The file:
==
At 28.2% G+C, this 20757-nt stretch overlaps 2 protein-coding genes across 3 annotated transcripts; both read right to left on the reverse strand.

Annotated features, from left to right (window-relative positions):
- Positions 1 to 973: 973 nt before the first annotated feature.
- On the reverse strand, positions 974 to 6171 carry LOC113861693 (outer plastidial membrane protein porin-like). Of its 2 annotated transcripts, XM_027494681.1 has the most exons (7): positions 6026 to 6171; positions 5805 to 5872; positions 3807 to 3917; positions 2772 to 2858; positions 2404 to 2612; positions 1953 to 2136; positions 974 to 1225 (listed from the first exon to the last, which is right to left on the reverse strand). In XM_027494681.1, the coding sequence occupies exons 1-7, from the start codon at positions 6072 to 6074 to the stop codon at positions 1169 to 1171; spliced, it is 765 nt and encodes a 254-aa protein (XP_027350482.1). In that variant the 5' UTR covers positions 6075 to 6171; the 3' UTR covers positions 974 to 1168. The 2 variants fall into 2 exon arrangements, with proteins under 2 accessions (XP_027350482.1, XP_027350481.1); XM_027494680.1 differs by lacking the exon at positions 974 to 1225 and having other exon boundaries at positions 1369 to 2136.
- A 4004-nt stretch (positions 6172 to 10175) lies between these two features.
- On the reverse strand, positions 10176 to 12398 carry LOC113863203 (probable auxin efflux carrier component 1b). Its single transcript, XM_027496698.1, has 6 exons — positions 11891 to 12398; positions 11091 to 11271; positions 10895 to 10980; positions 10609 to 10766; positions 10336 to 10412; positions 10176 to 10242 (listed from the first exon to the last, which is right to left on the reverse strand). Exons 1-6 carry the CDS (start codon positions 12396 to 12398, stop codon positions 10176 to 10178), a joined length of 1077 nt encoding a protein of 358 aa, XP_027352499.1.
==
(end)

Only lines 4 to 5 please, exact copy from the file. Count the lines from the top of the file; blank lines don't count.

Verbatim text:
- On the reverse strand, positions 974 to 6171 carry LOC113861693 (outer plastidial membrane protein porin-like). Of its 2 annotated transcripts, XM_027494681.1 has the most exons (7): positions 6026 to 6171; positions 5805 to 5872; positions 3807 to 3917; positions 2772 to 2858; positions 2404 to 2612; positions 1953 to 2136; positions 974 to 1225 (listed from the first exon to the last, which is right to left on the reverse strand). In XM_027494681.1, the coding sequence occupies exons 1-7, from the start codon at positions 6072 to 6074 to the stop codon at positions 1169 to 1171; spliced, it is 765 nt and encodes a 254-aa protein (XP_027350482.1). In that variant the 5' UTR covers positions 6075 to 6171; the 3' UTR covers positions 974 to 1168. The 2 variants fall into 2 exon arrangements, with proteins under 2 accessions (XP_027350482.1, XP_027350481.1); XM_027494680.1 differs by lacking the exon at positions 974 to 1225 and having other exon boundaries at positions 1369 to 2136.
- A 4004-nt stretch (positions 6172 to 10175) lies between these two features.